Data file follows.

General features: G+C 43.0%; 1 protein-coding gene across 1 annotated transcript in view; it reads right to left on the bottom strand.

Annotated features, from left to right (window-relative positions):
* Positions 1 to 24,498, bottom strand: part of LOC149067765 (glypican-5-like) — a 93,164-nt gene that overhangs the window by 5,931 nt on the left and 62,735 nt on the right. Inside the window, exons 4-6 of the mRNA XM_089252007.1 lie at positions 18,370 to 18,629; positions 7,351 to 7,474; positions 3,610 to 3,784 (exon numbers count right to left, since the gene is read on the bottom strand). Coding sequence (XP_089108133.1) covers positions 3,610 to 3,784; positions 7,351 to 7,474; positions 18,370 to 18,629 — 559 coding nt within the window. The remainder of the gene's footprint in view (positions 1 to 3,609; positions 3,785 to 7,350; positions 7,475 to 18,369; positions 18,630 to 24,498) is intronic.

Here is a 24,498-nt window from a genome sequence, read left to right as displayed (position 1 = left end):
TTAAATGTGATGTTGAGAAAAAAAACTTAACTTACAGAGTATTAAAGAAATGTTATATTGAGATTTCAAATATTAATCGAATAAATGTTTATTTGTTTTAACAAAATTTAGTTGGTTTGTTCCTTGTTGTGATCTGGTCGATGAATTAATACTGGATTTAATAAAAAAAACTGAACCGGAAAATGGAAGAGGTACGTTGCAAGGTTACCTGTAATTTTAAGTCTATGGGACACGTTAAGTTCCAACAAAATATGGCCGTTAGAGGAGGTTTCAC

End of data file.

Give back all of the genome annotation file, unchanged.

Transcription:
General features: G+C 43.0%; 1 protein-coding gene across 1 annotated transcript in view; it reads right to left on the bottom strand.

Annotated features, from left to right (window-relative positions):
* Positions 1 to 24,498, bottom strand: part of LOC149067765 (glypican-5-like) — a 93,164-nt gene that overhangs the window by 5,931 nt on the left and 62,735 nt on the right. Inside the window, exons 4-6 of the mRNA XM_089252007.1 lie at positions 18,370 to 18,629; positions 7,351 to 7,474; positions 3,610 to 3,784 (exon numbers count right to left, since the gene is read on the bottom strand). Coding sequence (XP_089108133.1) covers positions 3,610 to 3,784; positions 7,351 to 7,474; positions 18,370 to 18,629 — 559 coding nt within the window. The remainder of the gene's footprint in view (positions 1 to 3,609; positions 3,785 to 7,350; positions 7,475 to 18,369; positions 18,630 to 24,498) is intronic.

Here is a 24,498-nt window from a genome sequence, read left to right as displayed (position 1 = left end):
TTAAATGTGATGTTGAGAAAAAAAACTTAACTTACAGAGTATTAAAGAAATGTTATATTGAGATTTCAAATATTAATCGAATAAATGTTTATTTGTTTTAACAAAATTTAGTTGGTTTGTTCCTTGTTGTGATCTGGTCGATGAATTAATACTGGATTTAATAAAAAAAACTGAACCGGAAAATGGAAGAGGTACGTTGCAAGGTTACCTGTAATTTTAAGTCTATGGGACACGTTAAGTTCCAACAAAATATGGCCGTTAGAGGAGGTTTCAC